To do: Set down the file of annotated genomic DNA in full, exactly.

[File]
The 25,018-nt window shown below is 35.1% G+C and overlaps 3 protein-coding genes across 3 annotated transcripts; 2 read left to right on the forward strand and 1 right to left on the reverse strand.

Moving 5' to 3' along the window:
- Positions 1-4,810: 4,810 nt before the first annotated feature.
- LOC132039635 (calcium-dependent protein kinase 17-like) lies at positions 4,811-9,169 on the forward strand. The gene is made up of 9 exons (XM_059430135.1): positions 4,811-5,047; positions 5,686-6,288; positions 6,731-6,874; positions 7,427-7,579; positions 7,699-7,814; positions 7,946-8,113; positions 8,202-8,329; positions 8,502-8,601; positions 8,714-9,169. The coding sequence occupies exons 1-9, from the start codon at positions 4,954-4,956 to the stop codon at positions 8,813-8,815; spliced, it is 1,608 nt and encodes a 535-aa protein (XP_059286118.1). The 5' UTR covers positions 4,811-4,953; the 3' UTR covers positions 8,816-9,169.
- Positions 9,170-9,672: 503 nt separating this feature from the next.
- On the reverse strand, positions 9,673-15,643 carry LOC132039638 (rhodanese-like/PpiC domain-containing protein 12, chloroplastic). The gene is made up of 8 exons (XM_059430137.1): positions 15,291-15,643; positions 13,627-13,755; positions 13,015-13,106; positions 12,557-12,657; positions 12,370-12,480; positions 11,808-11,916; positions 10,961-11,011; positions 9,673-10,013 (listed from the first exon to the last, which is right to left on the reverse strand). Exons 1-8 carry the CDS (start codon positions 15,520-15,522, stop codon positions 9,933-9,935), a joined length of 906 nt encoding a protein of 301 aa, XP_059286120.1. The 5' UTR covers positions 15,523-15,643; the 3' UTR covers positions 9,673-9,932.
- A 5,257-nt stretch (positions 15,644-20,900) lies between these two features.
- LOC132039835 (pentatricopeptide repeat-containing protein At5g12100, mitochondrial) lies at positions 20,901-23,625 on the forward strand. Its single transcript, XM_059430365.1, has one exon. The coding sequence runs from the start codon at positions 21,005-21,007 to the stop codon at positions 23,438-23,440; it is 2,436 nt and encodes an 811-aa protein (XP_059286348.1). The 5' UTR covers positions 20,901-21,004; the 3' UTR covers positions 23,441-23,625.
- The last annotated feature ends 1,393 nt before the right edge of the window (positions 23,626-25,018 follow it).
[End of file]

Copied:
The 25,018-nt window shown below is 35.1% G+C and overlaps 3 protein-coding genes across 3 annotated transcripts; 2 read left to right on the forward strand and 1 right to left on the reverse strand.

Moving 5' to 3' along the window:
- Positions 1-4,810: 4,810 nt before the first annotated feature.
- LOC132039635 (calcium-dependent protein kinase 17-like) lies at positions 4,811-9,169 on the forward strand. The gene is made up of 9 exons (XM_059430135.1): positions 4,811-5,047; positions 5,686-6,288; positions 6,731-6,874; positions 7,427-7,579; positions 7,699-7,814; positions 7,946-8,113; positions 8,202-8,329; positions 8,502-8,601; positions 8,714-9,169. The coding sequence occupies exons 1-9, from the start codon at positions 4,954-4,956 to the stop codon at positions 8,813-8,815; spliced, it is 1,608 nt and encodes a 535-aa protein (XP_059286118.1). The 5' UTR covers positions 4,811-4,953; the 3' UTR covers positions 8,816-9,169.
- Positions 9,170-9,672: 503 nt separating this feature from the next.
- On the reverse strand, positions 9,673-15,643 carry LOC132039638 (rhodanese-like/PpiC domain-containing protein 12, chloroplastic). The gene is made up of 8 exons (XM_059430137.1): positions 15,291-15,643; positions 13,627-13,755; positions 13,015-13,106; positions 12,557-12,657; positions 12,370-12,480; positions 11,808-11,916; positions 10,961-11,011; positions 9,673-10,013 (listed from the first exon to the last, which is right to left on the reverse strand). Exons 1-8 carry the CDS (start codon positions 15,520-15,522, stop codon positions 9,933-9,935), a joined length of 906 nt encoding a protein of 301 aa, XP_059286120.1. The 5' UTR covers positions 15,523-15,643; the 3' UTR covers positions 9,673-9,932.
- A 5,257-nt stretch (positions 15,644-20,900) lies between these two features.
- LOC132039835 (pentatricopeptide repeat-containing protein At5g12100, mitochondrial) lies at positions 20,901-23,625 on the forward strand. Its single transcript, XM_059430365.1, has one exon. The coding sequence runs from the start codon at positions 21,005-21,007 to the stop codon at positions 23,438-23,440; it is 2,436 nt and encodes an 811-aa protein (XP_059286348.1). The 5' UTR covers positions 20,901-21,004; the 3' UTR covers positions 23,441-23,625.
- The last annotated feature ends 1,393 nt before the right edge of the window (positions 23,626-25,018 follow it).